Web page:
Double Exposure Blackjack
How it Works
What is Double Exposure Blackjack? Is regular old blackjack getting a little boring and repetitive? Do you still love the game but are looking for something a little different to bring the excitement back? Are you looking for an extra something to rekindle your passion for blackjack? If the answer was yes to even just one of these questions, then you need to learn more about playing double exposure blackjack.
Double exposure blackjack is a variation of the regular blackjack, with a few modifications and twists to the standard game. There’s no specific information on the timeline of when this game was invented or when it started becoming more popular. The creation of the game is often credited to Richard Epstein but unfortunately, he failed to patent it and thus it became public. It’s not available in all casino sites, unlike the regular blackjack, but there are some places that offer the game already. By the way, some casinos may call it “Dealer Disclosure” or “Face Up 21”.
Free Double Exposure Blackjack
Double Exposure Rules
While the essence and some rules of the game still remains the same, there are more than a few things that makes this variation different from the regular blackjack game. However, the main feature of double exposure blackjack is that both of the dealer’s cards are exposed. Discussed below are some of the double exposure blackjack rules that sets it apart from the standard game and other variations though of course, the rules will sometimes vary depending on the casino offering the game.
- The game is usually played with 6 or 8 regular playing card decks.
- To offset the dealers’ disadvantage the payout on blackjacks is an even 1:1, instead of the usual 3:2.
- When the player ties with the dealer, the dealer automatically wins the hand unless it’s a natural blackjack for the player.
- You can split all cards of equal value and up to four hands. This rule varies from one version to another.
- Most casinos allow you to double down on a hands that have a value of 9, 10, or 11. You can also double down after splitting cards.
- One card after doubling.
- Whether hits soft 17 (this rule varies from one site to another)
Microgaming: Played with 8 decks. Payout: 99.31%
NetEnt: Played with 6 decks. Dealer stands on all 17s. Split only once. Allows low stakes bets of $0.10. The official payout is 99.33%, however we are not sure how they reached it since according to our caclulations it is a bit higher, 99.45%.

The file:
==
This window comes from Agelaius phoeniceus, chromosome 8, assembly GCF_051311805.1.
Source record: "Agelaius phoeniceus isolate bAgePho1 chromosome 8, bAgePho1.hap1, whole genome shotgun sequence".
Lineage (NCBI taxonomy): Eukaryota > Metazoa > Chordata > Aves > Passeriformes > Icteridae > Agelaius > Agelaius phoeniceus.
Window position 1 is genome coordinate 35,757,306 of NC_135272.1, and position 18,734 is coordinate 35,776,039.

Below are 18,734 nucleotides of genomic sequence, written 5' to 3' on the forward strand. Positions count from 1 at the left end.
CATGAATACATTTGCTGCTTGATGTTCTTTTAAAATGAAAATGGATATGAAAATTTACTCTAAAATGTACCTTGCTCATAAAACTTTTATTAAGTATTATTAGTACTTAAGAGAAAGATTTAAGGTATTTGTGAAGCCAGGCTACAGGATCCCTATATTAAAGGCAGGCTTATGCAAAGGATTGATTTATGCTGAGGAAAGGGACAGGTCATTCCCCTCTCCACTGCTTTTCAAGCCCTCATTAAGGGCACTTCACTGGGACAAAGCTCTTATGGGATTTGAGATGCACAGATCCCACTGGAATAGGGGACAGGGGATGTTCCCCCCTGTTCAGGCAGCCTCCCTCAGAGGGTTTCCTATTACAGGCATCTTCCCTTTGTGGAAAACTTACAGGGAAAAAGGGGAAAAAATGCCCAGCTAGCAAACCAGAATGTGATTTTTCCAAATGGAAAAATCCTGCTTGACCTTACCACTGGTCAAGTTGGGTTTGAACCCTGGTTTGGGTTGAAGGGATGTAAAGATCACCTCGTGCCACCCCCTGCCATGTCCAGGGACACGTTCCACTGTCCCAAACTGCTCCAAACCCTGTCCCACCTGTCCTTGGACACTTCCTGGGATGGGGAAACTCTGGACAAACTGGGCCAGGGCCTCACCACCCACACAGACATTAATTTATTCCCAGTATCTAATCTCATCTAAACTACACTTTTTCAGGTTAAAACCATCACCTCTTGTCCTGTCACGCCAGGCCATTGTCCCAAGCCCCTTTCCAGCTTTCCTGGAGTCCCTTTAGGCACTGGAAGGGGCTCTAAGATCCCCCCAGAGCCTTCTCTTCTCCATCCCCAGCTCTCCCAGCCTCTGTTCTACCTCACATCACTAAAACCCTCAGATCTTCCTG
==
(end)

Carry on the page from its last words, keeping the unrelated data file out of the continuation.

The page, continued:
Play’n Go: Played with 6 decks. Dealer stands on all 17s. Split only once. No double down after splitting. Payout: 99.4%.
Double Exposure Blackjack Tips and Strategies
Blackjack in general is mostly a game of luck. You never know what card you’re going to be dealt, so the odds are always in the hands of fate. However, this doesn’t mean you have absolutely no control. There are some ways in which you can still have some control your profits and losses.
Because of the double down on 9,10, and 11 rule, doubling down usually isn’t the correct strategy to take. If you’re holding an eleven and the dealer’s hand is worth 4 – 9 or 12 – 15, don’t double down. If you have a ten and the dealer’s cards are 10 – 8 or 12 – 15, double down. If your cards are a nine, double down only when the dealer’s cards are 5 – 6 or 12 – 15. Do not split aces when faced with a dealer’s eleven! In this case, hit your cards.
As long as you have the basic knowledge on regular blackjack, you could use the additional knowledge gained from the dealer’s double exposure and work it to your advantage. It certainly reduces the errors made when guessing and although some rules work against the player’s favor, a good blackjack player will be able to work around these disadvantages.
For example, if you can see that your hand is lower than the dealer’s you’ll know that the only option you have left would be to hit. If both yours and the dealer’s hands are high in this case, you might still lose if you are dealt a higher card, but at least you won’t have to guess whether to hit or stand, and you never know with games like this – you might still win it. While the double exposure blackjack odds may not be as good, the game is as competitive and exciting as ever.